The Wayne State University Speech and Debate Team and the Dean of Students Office hosted its fourth presidential debate watch on Tuesday evening. Students and faculty were given a space for dialogue regarding issues discussed between presidential candidates Hillary Clinton and Donald Trump.
The candidates debated topics and defended their stances relating to issues on criminal justice reform, economic policy, employment, tax cuts and racism towards African Americans— including the stop and frisk policy.
Donald Trump vocalized his advocacy for stop and frisks, a policy ruled unconstitutional, claiming that it decreased crime rates in New York. Sources have proved his claim wrong, and found that eliminating stop and frisks have eased the relationship between the NYPD and minority communities.
Sonali Reddy, a junior and member of WSU’s speech and debate team says “It’s impossible to execute a policy properly when it’s inherently racist. You cannot take racism out of it. By saying stop and frisk isn’t racist, you’re denying the entire basis of the policy itself.”
Reddy, a granddaughter to immigrants who have dealt with racism on a daily basis since the ‘60s, says that her cultural background as an American-Indian and her being a woman puts “two strikes against me as a person in this country,” she said. “It makes it even worse seeing a person like Donald Trump to completely deny the problems people like us face. He clearly does not understand that if you are not someone affected by a policy, then you have no room to assume how people like us feel about it.”
Many comments that Donald Trump has made during this election have spurred outrage and debate that deemed his comments racist, bigoted and sexist.
Andrew Malec, President of the College Republicans at WSU and a junior in criminal justice says, “There are people probably voting for Donald Trump because they are racist and I will say that those extremes are in both parties. Donald Trump never said all Muslims are terrorists. He never said all Mexicans are rapists. The thing that frustrates us Republicans is that’s what we want people to know.” he said. “It’s about safety, it’s about making sure [Americans] are safe.”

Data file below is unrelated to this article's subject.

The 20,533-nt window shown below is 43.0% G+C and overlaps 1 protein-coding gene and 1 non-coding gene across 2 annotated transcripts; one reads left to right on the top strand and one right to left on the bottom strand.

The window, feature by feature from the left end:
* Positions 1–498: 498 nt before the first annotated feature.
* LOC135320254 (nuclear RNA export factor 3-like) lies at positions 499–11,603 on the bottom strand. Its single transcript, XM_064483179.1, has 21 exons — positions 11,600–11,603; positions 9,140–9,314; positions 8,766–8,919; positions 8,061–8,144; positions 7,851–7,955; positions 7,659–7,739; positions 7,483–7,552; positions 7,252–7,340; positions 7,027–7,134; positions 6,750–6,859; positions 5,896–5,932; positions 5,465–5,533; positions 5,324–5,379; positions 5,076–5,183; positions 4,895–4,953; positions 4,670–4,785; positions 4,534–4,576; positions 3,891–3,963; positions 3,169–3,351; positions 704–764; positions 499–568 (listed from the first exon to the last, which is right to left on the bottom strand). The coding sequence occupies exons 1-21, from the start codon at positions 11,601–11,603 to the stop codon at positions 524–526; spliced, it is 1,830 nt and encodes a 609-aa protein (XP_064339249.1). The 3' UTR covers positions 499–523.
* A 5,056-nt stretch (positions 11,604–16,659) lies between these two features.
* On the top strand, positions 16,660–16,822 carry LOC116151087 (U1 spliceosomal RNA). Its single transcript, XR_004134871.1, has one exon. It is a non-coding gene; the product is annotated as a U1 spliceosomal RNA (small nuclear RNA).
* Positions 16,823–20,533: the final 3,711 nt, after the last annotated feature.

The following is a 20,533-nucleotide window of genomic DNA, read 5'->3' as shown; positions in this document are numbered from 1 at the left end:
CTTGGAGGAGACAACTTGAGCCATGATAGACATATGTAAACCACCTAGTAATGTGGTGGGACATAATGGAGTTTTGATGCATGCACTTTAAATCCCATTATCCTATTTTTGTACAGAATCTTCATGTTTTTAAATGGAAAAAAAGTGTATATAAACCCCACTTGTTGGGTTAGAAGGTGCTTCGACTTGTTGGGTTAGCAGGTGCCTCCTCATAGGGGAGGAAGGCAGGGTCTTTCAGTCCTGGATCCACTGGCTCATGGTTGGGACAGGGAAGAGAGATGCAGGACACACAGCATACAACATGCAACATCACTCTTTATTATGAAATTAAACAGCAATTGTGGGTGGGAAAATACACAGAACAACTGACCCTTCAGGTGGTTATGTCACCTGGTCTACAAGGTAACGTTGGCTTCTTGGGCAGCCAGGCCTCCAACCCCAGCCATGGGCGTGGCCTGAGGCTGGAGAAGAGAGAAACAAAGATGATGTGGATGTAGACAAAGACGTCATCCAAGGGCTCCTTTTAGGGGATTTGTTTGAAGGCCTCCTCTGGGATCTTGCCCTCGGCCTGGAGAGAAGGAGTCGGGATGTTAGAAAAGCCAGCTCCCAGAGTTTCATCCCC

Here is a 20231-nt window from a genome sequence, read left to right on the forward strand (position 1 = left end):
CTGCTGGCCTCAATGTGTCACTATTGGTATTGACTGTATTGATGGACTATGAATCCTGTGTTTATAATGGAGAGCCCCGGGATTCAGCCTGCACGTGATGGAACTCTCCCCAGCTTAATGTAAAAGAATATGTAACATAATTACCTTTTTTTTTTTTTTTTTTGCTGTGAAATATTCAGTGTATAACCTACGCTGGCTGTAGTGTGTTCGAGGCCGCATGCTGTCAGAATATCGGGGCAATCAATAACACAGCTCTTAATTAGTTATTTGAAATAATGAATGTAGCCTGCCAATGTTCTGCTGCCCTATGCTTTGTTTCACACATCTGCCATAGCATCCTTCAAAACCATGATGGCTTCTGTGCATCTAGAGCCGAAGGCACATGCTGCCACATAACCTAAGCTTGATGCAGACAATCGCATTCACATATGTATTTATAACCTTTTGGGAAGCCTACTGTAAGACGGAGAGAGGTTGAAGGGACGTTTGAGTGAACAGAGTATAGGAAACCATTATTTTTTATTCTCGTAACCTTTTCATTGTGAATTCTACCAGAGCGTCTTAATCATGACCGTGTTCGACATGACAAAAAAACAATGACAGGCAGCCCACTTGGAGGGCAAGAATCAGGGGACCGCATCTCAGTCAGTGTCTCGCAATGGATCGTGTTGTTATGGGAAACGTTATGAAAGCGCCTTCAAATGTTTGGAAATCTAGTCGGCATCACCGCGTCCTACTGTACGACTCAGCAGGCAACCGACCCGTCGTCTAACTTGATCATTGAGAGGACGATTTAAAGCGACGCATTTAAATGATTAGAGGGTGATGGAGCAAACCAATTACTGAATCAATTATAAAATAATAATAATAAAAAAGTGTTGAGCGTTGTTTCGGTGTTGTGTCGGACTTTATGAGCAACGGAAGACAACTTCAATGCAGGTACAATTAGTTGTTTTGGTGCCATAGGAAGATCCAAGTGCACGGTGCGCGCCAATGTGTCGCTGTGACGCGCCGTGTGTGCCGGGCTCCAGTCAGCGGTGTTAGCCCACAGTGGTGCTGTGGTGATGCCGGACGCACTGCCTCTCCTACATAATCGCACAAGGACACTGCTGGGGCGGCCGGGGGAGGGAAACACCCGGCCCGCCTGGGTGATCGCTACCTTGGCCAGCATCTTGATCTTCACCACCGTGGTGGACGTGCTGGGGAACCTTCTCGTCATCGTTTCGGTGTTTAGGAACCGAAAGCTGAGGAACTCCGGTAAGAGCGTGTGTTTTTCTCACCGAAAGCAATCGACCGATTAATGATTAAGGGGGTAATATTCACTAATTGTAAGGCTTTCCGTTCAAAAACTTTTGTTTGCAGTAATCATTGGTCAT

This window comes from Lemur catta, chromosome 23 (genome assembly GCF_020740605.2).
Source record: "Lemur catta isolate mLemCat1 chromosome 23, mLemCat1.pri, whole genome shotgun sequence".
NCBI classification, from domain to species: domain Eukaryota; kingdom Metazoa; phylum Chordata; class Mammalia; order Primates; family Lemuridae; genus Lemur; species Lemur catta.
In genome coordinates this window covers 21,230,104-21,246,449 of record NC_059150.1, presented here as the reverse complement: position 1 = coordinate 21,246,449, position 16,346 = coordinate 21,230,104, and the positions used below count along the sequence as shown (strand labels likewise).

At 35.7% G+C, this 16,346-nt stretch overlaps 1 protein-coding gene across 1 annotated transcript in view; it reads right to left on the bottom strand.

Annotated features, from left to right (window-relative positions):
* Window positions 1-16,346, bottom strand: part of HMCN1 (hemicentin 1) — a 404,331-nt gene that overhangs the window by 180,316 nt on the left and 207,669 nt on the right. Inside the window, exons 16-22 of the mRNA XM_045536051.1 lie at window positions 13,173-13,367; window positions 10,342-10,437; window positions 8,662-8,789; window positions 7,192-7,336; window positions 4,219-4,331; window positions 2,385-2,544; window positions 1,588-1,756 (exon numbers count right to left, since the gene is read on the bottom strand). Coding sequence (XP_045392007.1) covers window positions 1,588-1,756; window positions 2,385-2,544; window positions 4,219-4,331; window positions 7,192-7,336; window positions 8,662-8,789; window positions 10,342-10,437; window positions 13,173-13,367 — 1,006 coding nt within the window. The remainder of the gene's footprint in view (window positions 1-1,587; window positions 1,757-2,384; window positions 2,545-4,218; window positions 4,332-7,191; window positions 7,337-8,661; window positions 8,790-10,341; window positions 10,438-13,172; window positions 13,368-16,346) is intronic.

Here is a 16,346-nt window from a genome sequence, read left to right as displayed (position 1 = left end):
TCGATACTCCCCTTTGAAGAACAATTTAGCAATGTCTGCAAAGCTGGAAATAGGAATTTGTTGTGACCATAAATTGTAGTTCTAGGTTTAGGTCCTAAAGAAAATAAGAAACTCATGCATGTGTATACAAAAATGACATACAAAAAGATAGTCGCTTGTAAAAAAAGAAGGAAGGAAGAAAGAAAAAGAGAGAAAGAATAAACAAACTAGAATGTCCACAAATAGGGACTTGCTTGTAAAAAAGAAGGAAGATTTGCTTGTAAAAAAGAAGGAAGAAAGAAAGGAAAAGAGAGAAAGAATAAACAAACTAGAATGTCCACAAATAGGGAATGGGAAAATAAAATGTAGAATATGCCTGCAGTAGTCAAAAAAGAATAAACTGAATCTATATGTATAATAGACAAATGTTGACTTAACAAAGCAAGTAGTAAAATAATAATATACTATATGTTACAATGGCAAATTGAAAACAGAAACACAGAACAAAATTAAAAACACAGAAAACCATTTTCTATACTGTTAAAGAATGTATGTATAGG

Malec says that although he was not originally a Trump supporter, he currently believes that Trump is fit to be the next president of the United States, mainly because of his financial experience. This experience, he says, will allow the creation of jobs and to lower the unemployment rate.
However, according to CNN Money, Moody’s Analytics predicted that under a Trump presidency, “About 3.5 million Americans would lose their jobs, unemployment would jump back to 7%, home prices would fall and the stock market would plummet.”
Donald Trump’s stance on financial reform also includes 15-35% tax decreases for large businesses and tax cuts on the rich, whom Clinton refers to as “Trumped up trickle down economics.”
During the debate, Clinton accused Trump of being dishonest with the American public by not releasing his tax returns. However, although Malec believes Trump should release his records, he says too much emphasis has been put on Donald’s financial records and not enough attention is put on Hillary’s.
“Hillary Clinton is hiding a hell of a lot of information from us and no one seems to care. [She] gives speeches to Goldman Sachs for five times the median income in the United States. She says she’s going to fight for the middle class—that doesn’t sound like fighting for the middle class. She talks about regulating Wall Street, but she works for Wall Street.” he said.
Sonali, who says she is voting for Clinton this upcoming November says that although Clinton has her faults, her 30-year political career has earned her trust.
“I think Hillary Clinton has a long standing political career in which she has learned how to actually listened to people who are affected by policies. She has been able to grow in her own position and understand how to implement policies that do not make people feel alienated,” she said.
Although many student opinions differ from one another, Dean of Students, Dr. David Strauss says that students engaging in healthy dialogue allows for growth and broadening of the mind.
“I think students will be learning how critical [this debate] is in our nation’s history,” Strauss said. “For a lot of these students, it’s their first time placing a presidential vote. This is a historical moment in our history, we’re either going to have our first female president or we’re going to have a president who has had no prior political experience.”